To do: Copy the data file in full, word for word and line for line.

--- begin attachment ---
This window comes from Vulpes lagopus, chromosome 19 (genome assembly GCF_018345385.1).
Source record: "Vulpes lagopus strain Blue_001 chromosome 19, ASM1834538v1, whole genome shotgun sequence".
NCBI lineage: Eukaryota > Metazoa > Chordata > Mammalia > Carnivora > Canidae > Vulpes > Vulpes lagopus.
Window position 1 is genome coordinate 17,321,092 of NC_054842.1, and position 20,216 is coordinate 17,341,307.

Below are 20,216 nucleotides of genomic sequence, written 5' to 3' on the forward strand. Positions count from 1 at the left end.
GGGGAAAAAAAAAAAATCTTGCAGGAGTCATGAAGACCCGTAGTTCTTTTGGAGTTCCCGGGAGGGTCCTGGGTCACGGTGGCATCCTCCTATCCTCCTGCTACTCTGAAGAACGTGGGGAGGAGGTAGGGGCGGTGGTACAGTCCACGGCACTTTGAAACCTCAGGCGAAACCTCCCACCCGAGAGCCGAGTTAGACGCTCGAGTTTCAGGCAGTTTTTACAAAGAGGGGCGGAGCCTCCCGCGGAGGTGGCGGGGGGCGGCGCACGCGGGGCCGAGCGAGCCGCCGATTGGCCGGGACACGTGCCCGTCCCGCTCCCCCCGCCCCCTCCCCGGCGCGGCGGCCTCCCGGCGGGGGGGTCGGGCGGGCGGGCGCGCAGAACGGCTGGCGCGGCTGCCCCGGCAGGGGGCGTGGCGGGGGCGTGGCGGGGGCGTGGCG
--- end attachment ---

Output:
This window comes from Vulpes lagopus, chromosome 19 (genome assembly GCF_018345385.1).
Source record: "Vulpes lagopus strain Blue_001 chromosome 19, ASM1834538v1, whole genome shotgun sequence".
NCBI lineage: Eukaryota > Metazoa > Chordata > Mammalia > Carnivora > Canidae > Vulpes > Vulpes lagopus.
Window position 1 is genome coordinate 17,321,092 of NC_054842.1, and position 20,216 is coordinate 17,341,307.

Below are 20,216 nucleotides of genomic sequence, written 5' to 3' on the forward strand. Positions count from 1 at the left end.
GGGGAAAAAAAAAAAATCTTGCAGGAGTCATGAAGACCCGTAGTTCTTTTGGAGTTCCCGGGAGGGTCCTGGGTCACGGTGGCATCCTCCTATCCTCCTGCTACTCTGAAGAACGTGGGGAGGAGGTAGGGGCGGTGGTACAGTCCACGGCACTTTGAAACCTCAGGCGAAACCTCCCACCCGAGAGCCGAGTTAGACGCTCGAGTTTCAGGCAGTTTTTACAAAGAGGGGCGGAGCCTCCCGCGGAGGTGGCGGGGGGCGGCGCACGCGGGGCCGAGCGAGCCGCCGATTGGCCGGGACACGTGCCCGTCCCGCTCCCCCCGCCCCCTCCCCGGCGCGGCGGCCTCCCGGCGGGGGGGTCGGGCGGGCGGGCGCGCAGAACGGCTGGCGCGGCTGCCCCGGCAGGGGGCGTGGCGGGGGCGTGGCGGGGGCGTGGCG